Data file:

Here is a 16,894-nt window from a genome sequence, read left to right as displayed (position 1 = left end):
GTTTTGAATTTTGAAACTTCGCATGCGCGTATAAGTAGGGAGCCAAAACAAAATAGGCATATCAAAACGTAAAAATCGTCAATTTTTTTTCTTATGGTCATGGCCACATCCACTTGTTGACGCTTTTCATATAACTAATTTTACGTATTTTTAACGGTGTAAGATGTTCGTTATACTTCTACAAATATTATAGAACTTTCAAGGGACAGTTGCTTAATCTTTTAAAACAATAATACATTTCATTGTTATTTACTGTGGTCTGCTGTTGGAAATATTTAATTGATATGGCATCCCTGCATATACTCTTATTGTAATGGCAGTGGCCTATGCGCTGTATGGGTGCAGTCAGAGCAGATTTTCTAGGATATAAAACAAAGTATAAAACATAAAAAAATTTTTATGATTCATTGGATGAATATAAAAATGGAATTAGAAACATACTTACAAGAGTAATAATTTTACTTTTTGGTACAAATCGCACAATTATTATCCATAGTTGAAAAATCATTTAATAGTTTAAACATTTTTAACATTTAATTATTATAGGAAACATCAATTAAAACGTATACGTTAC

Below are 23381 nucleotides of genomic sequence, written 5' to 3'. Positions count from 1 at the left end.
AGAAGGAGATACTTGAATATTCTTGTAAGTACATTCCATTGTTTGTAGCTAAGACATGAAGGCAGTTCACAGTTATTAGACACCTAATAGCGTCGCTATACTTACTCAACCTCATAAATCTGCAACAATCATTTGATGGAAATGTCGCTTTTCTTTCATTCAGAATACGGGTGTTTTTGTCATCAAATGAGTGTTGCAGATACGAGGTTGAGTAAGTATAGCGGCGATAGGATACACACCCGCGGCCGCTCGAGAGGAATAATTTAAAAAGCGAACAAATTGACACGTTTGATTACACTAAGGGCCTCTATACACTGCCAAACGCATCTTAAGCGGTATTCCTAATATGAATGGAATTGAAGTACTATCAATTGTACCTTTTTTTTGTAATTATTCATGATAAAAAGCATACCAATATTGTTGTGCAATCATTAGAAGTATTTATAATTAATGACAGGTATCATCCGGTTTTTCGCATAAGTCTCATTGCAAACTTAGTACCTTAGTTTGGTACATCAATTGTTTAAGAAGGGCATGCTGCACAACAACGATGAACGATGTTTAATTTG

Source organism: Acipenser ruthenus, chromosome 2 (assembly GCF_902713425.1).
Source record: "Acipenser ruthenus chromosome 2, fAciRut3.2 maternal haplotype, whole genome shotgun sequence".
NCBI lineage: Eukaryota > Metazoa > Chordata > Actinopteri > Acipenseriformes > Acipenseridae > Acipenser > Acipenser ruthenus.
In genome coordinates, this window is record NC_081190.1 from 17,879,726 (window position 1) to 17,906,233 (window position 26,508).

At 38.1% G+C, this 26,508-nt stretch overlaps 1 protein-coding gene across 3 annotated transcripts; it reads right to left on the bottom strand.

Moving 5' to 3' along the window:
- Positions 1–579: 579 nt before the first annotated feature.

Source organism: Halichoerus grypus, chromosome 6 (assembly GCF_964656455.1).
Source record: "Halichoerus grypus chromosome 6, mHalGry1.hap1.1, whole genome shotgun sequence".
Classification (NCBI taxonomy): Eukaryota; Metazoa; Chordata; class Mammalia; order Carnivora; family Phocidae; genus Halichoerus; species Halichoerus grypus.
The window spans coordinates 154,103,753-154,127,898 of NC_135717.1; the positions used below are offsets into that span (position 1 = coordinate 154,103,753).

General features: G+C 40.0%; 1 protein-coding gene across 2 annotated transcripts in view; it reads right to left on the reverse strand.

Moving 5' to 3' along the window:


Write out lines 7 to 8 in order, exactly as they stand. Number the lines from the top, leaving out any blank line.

NCBI lineage: Eukaryota > Metazoa > Chordata > Actinopteri > Acipenseriformes > Acipenseridae > Acipenser > Acipenser ruthenus.
In genome coordinates, this window is record NC_081190.1 from 17,879,726 (window position 1) to 17,906,233 (window position 26,508).